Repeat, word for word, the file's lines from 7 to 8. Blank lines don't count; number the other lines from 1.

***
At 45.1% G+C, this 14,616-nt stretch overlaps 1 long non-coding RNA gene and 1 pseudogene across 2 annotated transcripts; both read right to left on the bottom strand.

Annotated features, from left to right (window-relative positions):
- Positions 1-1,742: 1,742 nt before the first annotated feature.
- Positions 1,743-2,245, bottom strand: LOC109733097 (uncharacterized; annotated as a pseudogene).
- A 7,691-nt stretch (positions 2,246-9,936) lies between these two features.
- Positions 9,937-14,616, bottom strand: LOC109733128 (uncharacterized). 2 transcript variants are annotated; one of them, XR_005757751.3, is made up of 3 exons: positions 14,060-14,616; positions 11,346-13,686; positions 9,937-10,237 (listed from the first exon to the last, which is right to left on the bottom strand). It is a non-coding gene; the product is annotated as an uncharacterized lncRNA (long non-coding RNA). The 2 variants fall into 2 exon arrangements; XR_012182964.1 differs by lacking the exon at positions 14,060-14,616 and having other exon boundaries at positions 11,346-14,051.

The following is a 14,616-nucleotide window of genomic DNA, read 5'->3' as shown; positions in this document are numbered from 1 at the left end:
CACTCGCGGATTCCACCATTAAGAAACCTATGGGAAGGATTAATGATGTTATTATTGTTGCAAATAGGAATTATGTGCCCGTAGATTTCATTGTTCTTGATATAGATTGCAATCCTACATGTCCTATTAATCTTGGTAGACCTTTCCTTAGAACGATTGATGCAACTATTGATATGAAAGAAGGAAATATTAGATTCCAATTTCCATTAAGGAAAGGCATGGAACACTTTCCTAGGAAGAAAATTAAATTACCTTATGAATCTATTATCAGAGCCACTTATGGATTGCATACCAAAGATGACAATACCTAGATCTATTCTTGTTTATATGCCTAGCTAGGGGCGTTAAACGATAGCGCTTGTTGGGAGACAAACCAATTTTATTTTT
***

The following is a 14,616-nucleotide window of genomic DNA, read 5'->3' as shown; positions in this document are numbered from 1 at the left end:
CACTCGCGGATTCCACCATTAAGAAACCTATGGGAAGGATTAATGATGTTATTATTGTTGCAAATAGGAATTATGTGCCCGTAGATTTCATTGTTCTTGATATAGATTGCAATCCTACATGTCCTATTAATCTTGGTAGACCTTTCCTTAGAACGATTGATGCAACTATTGATATGAAAGAAGGAAATATTAGATTCCAATTTCCATTAAGGAAAGGCATGGAACACTTTCCTAGGAAGAAAATTAAATTACCTTATGAATCTATTATCAGAGCCACTTATGGATTGCATACCAAAGATGACAATACCTAGATCTATTCTTGTTTATATGCCTAGCTAGGGGCGTTAAACGATAGCGCTTGTTGGGAGACAAACCAATTTTATTTTT